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Antarctic icebergs distributions, 2002-2010

J. Tournadre 1 F. Girard-Ardhuin Benoît Legrésy 2
2 GLACIO LEGOS
LEGOS - Laboratoire d'études en Géophysique et océanographie spatiales
Abstract : Interest for icebergs and their possible impact on southern ocean circulation and biology has increased during the recent years. While large tabular icebergs are routinely tracked and monitored using scatterometer data, the distribution of smaller icebergs (less than some km) is still largely unknown as they are difficult to detect operationally using conventional satellite data. In a recent study, Tournadre et al. (2008) showed that small icebergs can be detected, at least in open water, using high resolution (20 Hz) altimeter waveforms. In the present paper, we present an improvement of their method that allows, assuming a constant iceberg freeboard elevation and constant ice backscatter coefficient, to estimate the top-down iceberg surface area and therefore the distribution of the volume of ice on a monthly basis. The complete Jason-1 reprocessed (version C) archive covering the 2002-2010 period has been processed using this method. The small iceberg data base for the southern ocean gives an unprecedented description of the small iceberg (100 m-2800 m) distribution at unprecedented time and space resolutions. The iceberg size, which follows a lognormal distribution with an overall mean length of 630 m, has a strong seasonal cycle reflecting the melting of icebergs during the austral summer estimated at 1.5 m/day. The total volume of ice in the southern ocean has an annual mean value of about 400 Gt, i.e., about 35% of the mean yearly volume of large tabular icebergs estimated from the National Ice Center database of 1979-2003 iceberg tracks and a model of iceberg thermodynamics. They can thus play a significant role in the injection of meltwater in the ocean. The distribution of ice volume which has strong seasonal cycle presents a very high spatial and temporal variability which is much contrasted in the three ocean basins (South Atlantic, Indian and Pacific oceans). The analysis of the relationship between small and large (>5 km) icebergs shows that a majority of small icebergs are directly associated with the large ones but that there are vast regions, such as the eastern branch of the Wedell Gyre, where the transport of ice is made only through the smaller ones.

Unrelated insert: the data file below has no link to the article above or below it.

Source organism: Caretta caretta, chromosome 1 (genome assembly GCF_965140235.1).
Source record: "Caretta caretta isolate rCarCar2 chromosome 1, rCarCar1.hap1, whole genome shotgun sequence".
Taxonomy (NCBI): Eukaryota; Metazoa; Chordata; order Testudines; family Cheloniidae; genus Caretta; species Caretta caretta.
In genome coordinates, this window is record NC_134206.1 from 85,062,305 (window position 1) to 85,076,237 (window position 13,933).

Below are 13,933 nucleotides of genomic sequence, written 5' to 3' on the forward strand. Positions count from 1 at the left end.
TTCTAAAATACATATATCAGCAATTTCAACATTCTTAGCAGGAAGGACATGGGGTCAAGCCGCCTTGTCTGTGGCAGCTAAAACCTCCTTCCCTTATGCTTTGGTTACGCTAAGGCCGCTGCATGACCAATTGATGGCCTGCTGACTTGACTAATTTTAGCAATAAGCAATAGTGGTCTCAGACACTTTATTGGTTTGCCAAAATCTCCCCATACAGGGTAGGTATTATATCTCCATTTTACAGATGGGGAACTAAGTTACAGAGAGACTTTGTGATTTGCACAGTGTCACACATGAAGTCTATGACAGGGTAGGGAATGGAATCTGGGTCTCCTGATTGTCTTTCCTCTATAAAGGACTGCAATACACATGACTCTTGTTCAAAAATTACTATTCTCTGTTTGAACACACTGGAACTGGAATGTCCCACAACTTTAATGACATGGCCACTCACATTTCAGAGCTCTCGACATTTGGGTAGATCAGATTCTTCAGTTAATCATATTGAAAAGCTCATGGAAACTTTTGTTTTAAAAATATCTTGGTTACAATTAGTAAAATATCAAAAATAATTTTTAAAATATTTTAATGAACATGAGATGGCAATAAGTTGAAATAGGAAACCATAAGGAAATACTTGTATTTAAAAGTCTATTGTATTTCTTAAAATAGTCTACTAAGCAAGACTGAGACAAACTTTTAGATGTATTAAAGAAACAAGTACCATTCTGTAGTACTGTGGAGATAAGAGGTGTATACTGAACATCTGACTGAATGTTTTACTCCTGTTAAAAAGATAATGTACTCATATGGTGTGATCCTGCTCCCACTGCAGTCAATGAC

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J. Tournadre, F. Girard-Ardhuin, Benoît Legrésy. Antarctic icebergs distributions, 2002-2010. Journal of Geophysical Research, American Geophysical Union, 2012, 117, pp.1-15. ⟨10.1029/2011JC007441⟩. ⟨hal-00747264⟩

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